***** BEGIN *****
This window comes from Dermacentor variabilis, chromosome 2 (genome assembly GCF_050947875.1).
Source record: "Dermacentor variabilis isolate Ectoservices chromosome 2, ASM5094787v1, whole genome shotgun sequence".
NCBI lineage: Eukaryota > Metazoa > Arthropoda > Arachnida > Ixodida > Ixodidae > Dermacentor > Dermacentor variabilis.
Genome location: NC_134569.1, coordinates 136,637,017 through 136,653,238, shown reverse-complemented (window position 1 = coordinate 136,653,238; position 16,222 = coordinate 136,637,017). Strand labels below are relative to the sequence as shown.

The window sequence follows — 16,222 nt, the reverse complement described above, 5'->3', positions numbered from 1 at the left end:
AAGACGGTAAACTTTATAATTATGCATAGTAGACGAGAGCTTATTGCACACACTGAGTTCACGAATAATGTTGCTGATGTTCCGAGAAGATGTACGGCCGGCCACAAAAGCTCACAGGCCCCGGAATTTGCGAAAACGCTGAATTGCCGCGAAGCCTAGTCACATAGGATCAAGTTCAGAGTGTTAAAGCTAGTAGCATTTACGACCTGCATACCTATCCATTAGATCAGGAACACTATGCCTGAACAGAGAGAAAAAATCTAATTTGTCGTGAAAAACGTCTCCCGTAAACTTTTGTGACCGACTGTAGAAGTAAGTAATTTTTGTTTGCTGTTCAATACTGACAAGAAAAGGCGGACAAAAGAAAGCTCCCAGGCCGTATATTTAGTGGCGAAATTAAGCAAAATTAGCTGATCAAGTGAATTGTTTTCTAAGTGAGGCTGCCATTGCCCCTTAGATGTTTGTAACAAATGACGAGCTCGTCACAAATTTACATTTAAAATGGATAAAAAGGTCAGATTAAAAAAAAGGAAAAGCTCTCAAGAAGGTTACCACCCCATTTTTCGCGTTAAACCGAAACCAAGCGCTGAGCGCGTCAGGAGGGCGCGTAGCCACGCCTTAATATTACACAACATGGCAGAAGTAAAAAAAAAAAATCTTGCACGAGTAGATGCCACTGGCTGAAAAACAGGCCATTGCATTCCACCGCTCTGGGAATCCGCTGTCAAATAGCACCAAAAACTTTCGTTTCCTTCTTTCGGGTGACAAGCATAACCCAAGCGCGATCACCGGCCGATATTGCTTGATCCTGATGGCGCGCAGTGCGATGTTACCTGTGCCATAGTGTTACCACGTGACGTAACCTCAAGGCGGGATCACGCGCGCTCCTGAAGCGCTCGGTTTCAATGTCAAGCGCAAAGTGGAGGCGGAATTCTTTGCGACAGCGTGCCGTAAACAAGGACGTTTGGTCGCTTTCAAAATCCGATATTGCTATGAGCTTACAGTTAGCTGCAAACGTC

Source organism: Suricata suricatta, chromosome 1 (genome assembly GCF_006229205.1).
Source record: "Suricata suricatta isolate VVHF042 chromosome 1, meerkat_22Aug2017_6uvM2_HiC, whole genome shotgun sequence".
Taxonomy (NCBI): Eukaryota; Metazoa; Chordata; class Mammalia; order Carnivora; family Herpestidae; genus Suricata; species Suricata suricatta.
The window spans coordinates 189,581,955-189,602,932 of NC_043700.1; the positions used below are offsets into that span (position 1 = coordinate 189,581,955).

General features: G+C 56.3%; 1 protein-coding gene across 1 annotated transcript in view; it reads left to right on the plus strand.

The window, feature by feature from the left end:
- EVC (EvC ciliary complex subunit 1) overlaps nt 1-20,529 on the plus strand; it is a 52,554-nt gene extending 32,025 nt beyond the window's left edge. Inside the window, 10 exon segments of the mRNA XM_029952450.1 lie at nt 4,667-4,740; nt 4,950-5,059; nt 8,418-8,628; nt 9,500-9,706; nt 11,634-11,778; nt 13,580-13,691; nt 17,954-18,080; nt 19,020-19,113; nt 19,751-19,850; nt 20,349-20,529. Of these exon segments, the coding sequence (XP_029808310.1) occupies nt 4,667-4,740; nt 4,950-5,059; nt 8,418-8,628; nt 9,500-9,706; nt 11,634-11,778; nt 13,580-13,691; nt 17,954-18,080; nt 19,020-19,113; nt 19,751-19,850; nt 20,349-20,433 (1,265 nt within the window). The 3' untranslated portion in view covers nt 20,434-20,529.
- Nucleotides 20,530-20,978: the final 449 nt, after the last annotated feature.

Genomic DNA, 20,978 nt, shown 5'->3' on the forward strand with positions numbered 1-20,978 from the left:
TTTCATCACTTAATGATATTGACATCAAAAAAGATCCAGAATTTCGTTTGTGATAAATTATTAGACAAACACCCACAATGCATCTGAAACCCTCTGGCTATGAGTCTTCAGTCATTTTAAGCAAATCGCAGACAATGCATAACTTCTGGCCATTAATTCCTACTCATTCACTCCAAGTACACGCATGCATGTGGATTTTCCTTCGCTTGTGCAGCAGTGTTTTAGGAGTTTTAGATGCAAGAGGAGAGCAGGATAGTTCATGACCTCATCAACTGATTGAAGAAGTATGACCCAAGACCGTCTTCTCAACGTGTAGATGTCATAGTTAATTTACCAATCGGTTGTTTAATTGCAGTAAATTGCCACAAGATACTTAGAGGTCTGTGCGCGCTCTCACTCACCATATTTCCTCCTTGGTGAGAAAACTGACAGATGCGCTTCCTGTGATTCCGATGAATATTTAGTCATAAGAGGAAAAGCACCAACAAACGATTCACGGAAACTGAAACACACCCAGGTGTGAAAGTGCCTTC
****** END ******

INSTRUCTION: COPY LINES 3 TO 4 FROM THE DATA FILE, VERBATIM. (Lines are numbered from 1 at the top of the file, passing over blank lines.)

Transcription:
NCBI lineage: Eukaryota > Metazoa > Arthropoda > Arachnida > Ixodida > Ixodidae > Dermacentor > Dermacentor variabilis.
Genome location: NC_134569.1, coordinates 136,637,017 through 136,653,238, shown reverse-complemented (window position 1 = coordinate 136,653,238; position 16,222 = coordinate 136,637,017). Strand labels below are relative to the sequence as shown.